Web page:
Paul Thompson

Paul Thompson, director, producer, playwright (b at Charlottetown 4 May 1940).

Thompson, Paul

Paul Thompson, director, producer, playwright (b at Charlottetown 4 May 1940). Influenced by his work with Roger Planchon's socially and politically committed theatre in France (1965-67), he emerged as an important figure in the Canadian alternative theatre movement as artistic director of Toronto's THEATRE PASSE MURAILLE (1970-82). In 1984 Thompson served as guest artistic director of the 7:84 Company in England. Thompson pioneered the development of the COLLECTIVE CREATION process in which actors, a director and (occasionally) a writer develop a script through field research and acting improvisations. His productions were characterized by their Canadian subject matter and the exploration and creation of Canadian myths. They include Doukhobors (1970), The Farm Show (1972), 1837: The Farmers' Revolt (1973, written with Rick SALUTIN), I Love You, Baby Blue (1975), Far As the Eye Can See (1977) written with Rudy WIEBE) and Linda Griffiths' Maggie and Pierre (1980).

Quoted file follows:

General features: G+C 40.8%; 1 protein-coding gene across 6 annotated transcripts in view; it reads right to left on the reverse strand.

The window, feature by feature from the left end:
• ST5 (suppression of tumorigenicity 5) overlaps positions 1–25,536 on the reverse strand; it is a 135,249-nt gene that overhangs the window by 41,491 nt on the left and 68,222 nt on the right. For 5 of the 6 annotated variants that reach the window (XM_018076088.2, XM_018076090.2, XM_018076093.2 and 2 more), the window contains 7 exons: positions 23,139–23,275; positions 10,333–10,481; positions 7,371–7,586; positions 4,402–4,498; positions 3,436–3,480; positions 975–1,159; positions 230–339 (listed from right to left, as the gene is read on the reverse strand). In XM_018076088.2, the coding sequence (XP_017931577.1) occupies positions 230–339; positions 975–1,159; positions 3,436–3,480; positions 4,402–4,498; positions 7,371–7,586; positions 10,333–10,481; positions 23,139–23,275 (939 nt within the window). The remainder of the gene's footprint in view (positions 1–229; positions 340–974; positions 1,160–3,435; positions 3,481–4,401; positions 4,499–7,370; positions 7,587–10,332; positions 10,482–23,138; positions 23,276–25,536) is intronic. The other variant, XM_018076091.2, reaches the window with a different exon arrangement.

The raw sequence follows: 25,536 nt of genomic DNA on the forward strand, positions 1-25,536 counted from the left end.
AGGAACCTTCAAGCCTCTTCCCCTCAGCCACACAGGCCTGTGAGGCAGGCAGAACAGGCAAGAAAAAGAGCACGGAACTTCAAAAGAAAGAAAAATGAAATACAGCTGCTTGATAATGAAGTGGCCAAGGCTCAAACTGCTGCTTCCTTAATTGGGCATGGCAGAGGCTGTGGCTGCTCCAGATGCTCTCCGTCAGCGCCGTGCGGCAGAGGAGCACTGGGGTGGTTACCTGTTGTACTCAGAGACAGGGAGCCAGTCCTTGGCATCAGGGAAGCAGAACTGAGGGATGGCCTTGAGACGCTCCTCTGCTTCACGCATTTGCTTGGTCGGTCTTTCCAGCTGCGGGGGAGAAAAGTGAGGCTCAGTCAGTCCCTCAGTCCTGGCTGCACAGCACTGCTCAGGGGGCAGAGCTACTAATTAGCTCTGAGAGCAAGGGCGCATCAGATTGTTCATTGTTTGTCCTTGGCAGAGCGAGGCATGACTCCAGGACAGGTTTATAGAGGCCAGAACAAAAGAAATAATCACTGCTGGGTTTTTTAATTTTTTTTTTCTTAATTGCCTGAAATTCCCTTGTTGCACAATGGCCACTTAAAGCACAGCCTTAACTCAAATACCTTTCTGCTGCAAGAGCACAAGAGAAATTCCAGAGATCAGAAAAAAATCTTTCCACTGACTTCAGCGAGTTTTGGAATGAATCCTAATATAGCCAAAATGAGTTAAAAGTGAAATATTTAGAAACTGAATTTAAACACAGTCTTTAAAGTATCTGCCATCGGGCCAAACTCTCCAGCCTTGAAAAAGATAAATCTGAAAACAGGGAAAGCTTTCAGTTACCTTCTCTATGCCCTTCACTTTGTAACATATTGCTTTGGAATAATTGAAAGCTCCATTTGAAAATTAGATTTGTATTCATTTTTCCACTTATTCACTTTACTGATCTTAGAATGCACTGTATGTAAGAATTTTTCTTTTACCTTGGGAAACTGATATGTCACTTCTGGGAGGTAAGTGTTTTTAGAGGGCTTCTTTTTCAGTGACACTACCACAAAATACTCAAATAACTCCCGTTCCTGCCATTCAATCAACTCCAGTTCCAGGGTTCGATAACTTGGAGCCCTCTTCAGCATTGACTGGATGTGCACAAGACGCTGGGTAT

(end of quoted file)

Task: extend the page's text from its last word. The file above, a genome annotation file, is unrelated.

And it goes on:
Thompson was director-general of the National Theatre School (NTS) in Montréal from 1987 to 1991. During his tenure he was in large part responsible for securing funding for renovations to the Monument National as an NTS performing space. He initiated a playwright's chair for the NTS English section and laid the groundwork for setting up a director's program for both the English and French NTS sections. Since his departure from the NTS, Thompson has continued his career as a director specializing in the development of new plays. He has directed at Montréal's CENTAUR THEATRE, ALBERTA THEATRE PROJECTS, the BLYTH FESTIVAL, NATIVE EARTH PERFORMING ARTS SOCIETY in Toronto, De-ba-jeh-mu-jig company on Manitoulin Island, and THEATRE PASSE MURAILLE.

Further Reading

  • Alan Filewod, Collective Encounters: Documentary Theatre in English Canada (1987); Denis Johnston, Up the Mainstream: The Rise of Toronto's Alternative Theatres, 1968-1975 (1991); Judith Rudakoff, Dangerous Traditions: A Passe Muraille Anthology (1992).